In a post titled “The End of Quiet Music,” Alina Simone discusses her dive into a solo venture to promote an album, failing, and learning what went wrong. Her story is interesting because she found a voice, later, through writing. She begins:
Not long before my first album was released in 2005, I spent a summer in Russia interviewing small business owners. An American microfinance organization had sent me there to gather rosy statistics and uplifting stories about how their loans had improved the lives of this new crop of entrepreneurs.
Instead, I would arrive in some city with a recently gutted economy, only to have men and women selling knockoff jeans or fruit from Uzbekistan tell me the same thing: they missed the factory. That is, their old jobs working at some inefficient Soviet enterprise. They didn’t like the financial uncertainty of their new jobs or the longer hours. They missed being able to check out at the end of the day. Many of them were less happy with the work itself. I heard the same thing again and again: Not everyone wants to be an entrepreneur.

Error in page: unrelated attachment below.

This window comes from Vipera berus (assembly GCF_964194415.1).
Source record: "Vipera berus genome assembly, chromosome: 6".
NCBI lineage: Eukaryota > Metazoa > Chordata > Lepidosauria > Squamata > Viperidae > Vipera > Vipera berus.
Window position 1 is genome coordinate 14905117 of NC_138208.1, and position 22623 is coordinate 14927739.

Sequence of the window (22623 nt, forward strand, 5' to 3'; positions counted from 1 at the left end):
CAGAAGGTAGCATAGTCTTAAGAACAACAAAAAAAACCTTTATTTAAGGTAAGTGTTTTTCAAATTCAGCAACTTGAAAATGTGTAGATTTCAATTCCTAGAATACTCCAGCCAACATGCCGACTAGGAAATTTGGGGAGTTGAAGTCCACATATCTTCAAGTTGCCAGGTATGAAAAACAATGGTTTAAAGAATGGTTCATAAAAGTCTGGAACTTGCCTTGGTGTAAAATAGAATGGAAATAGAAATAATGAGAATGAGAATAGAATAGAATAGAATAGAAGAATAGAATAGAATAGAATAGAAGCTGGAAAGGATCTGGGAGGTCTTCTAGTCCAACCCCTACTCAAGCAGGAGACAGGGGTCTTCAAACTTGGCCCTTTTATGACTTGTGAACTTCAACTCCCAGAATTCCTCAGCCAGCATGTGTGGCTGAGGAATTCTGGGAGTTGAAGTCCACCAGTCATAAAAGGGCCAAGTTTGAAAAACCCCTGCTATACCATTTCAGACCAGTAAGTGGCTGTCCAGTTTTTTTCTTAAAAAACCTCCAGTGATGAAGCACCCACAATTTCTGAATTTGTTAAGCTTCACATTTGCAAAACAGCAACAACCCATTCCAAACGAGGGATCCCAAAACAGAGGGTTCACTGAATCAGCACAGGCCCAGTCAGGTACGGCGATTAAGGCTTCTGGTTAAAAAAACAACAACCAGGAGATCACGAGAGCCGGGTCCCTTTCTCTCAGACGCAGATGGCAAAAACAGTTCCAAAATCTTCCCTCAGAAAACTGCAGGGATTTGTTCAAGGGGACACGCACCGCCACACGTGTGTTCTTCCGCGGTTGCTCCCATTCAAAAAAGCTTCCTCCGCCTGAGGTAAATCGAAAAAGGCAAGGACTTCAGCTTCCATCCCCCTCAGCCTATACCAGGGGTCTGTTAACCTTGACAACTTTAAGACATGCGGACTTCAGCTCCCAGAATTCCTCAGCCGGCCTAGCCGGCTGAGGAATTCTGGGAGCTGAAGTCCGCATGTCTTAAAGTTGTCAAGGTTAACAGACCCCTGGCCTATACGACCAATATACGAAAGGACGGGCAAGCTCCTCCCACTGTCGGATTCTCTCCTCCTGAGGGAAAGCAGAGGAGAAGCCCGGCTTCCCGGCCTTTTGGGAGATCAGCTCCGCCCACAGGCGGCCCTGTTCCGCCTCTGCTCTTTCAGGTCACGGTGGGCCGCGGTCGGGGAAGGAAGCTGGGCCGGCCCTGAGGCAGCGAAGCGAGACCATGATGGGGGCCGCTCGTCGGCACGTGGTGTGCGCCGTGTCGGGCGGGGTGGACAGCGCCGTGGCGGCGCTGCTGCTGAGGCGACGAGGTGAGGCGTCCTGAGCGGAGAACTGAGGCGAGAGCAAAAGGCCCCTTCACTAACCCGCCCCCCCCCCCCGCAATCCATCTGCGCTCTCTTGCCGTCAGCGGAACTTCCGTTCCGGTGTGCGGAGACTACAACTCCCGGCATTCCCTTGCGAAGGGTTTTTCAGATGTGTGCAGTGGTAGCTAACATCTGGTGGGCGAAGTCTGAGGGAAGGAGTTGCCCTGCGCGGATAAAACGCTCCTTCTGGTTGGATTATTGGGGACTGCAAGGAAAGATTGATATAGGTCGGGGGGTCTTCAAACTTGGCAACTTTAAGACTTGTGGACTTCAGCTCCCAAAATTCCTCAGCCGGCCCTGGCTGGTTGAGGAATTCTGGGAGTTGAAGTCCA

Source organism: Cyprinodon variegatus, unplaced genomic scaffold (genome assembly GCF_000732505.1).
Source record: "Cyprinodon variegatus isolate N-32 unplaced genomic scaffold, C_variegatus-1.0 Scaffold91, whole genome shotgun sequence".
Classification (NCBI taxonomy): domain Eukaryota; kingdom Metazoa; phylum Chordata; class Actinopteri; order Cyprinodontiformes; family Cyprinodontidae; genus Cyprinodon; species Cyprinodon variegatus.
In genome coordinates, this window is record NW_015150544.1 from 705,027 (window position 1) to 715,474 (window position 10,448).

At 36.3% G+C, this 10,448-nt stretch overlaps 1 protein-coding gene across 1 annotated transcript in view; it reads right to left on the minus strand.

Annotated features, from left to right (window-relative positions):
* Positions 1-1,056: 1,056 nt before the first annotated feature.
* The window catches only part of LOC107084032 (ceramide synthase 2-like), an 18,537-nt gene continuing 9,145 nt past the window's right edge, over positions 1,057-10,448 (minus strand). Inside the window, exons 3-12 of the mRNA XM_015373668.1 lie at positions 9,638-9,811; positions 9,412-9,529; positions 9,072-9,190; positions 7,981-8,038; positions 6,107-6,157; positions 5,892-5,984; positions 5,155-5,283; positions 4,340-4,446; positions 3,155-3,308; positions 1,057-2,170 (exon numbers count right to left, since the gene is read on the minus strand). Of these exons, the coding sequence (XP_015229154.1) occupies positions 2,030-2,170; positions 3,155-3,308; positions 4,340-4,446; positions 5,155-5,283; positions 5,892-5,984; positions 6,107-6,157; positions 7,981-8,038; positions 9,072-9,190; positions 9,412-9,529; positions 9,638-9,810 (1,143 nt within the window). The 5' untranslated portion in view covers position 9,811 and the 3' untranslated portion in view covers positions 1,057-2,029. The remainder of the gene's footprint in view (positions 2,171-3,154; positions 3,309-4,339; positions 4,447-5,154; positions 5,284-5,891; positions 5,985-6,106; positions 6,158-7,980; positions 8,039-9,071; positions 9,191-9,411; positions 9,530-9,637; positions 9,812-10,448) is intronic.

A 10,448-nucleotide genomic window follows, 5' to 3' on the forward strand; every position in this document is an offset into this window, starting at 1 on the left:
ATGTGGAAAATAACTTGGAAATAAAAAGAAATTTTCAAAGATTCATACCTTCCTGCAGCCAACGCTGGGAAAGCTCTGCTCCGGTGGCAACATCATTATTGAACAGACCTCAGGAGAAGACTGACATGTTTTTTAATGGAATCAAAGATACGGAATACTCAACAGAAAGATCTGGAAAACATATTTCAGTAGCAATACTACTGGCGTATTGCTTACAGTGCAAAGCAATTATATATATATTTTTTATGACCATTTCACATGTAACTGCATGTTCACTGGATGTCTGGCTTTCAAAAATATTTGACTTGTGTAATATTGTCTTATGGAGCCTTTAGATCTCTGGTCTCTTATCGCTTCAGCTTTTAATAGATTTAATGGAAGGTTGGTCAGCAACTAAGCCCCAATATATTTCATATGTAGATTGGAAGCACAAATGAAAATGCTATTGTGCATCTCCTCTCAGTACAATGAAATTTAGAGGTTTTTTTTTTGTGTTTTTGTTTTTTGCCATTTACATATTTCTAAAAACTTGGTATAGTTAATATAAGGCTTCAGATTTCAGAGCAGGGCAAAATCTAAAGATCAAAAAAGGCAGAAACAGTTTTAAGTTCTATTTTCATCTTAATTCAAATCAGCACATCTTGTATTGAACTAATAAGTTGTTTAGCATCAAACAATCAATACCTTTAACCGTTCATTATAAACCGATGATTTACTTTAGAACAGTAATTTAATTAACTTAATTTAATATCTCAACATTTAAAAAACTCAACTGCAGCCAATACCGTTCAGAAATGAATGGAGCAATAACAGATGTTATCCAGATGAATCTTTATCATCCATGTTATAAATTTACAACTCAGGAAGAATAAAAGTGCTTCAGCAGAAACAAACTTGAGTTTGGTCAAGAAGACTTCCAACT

At the time, I felt confused — what was so bad about being your own boss? Their words only resonated with me years later, when I abandoned my music career.
The realities of forced entrepreneurship in the music business hit me when, in 2010, the label that released my previous two albums went bankrupt. By the time its Web site vanished without warning one day, I was already done recording a record. Rather than cast about for another struggling indie label, I decided to go the route of so many other bands and put the album out myself.
Alina mentions that she’s been friends with Amanda Palmer (who raised more than $1.2 million on Kickstarter) since middle school, but that even Amanda has
worried publicly about what the future will hold for the artists who refuse to roll up their sleeves and join the self-promotional melee — tweeting, fund-raising and “incentivizing fans” to run “jampaigns.”
Her conclusion is a strong one:
We’ve placed the entire onus of changing-with-the-times on musicians, but why can’t the educational, cultural and governmental institutions that support the arts adapt as well, extending the same opportunities to those whose music provides the soundtrack to our lives? If they don’t, Darwinism will probably ensure that only the musical entrepreneurs survive. I can’t say if the world of music will be better or worse off if that happens, but it will certainly be a lot louder.